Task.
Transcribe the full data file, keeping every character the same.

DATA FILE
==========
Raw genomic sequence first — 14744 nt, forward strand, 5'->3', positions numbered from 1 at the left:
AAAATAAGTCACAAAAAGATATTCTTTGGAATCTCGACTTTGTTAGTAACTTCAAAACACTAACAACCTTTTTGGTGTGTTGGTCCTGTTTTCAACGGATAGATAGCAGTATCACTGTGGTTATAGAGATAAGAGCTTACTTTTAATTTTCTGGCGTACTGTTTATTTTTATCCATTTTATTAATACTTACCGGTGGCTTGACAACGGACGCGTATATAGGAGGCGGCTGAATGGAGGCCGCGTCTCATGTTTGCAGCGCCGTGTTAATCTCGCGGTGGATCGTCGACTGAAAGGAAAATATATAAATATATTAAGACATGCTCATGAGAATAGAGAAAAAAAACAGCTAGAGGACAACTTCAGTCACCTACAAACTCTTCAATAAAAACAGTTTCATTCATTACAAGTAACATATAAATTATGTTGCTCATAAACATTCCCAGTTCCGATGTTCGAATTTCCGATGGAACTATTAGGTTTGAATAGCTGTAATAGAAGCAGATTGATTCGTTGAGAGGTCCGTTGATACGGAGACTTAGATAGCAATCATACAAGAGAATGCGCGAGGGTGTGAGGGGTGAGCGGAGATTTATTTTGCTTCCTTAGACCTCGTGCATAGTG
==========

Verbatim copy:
Raw genomic sequence first — 14744 nt, forward strand, 5'->3', positions numbered from 1 at the left:
AAAATAAGTCACAAAAAGATATTCTTTGGAATCTCGACTTTGTTAGTAACTTCAAAACACTAACAACCTTTTTGGTGTGTTGGTCCTGTTTTCAACGGATAGATAGCAGTATCACTGTGGTTATAGAGATAAGAGCTTACTTTTAATTTTCTGGCGTACTGTTTATTTTTATCCATTTTATTAATACTTACCGGTGGCTTGACAACGGACGCGTATATAGGAGGCGGCTGAATGGAGGCCGCGTCTCATGTTTGCAGCGCCGTGTTAATCTCGCGGTGGATCGTCGACTGAAAGGAAAATATATAAATATATTAAGACATGCTCATGAGAATAGAGAAAAAAAACAGCTAGAGGACAACTTCAGTCACCTACAAACTCTTCAATAAAAACAGTTTCATTCATTACAAGTAACATATAAATTATGTTGCTCATAAACATTCCCAGTTCCGATGTTCGAATTTCCGATGGAACTATTAGGTTTGAATAGCTGTAATAGAAGCAGATTGATTCGTTGAGAGGTCCGTTGATACGGAGACTTAGATAGCAATCATACAAGAGAATGCGCGAGGGTGTGAGGGGTGAGCGGAGATTTATTTTGCTTCCTTAGACCTCGTGCATAGTG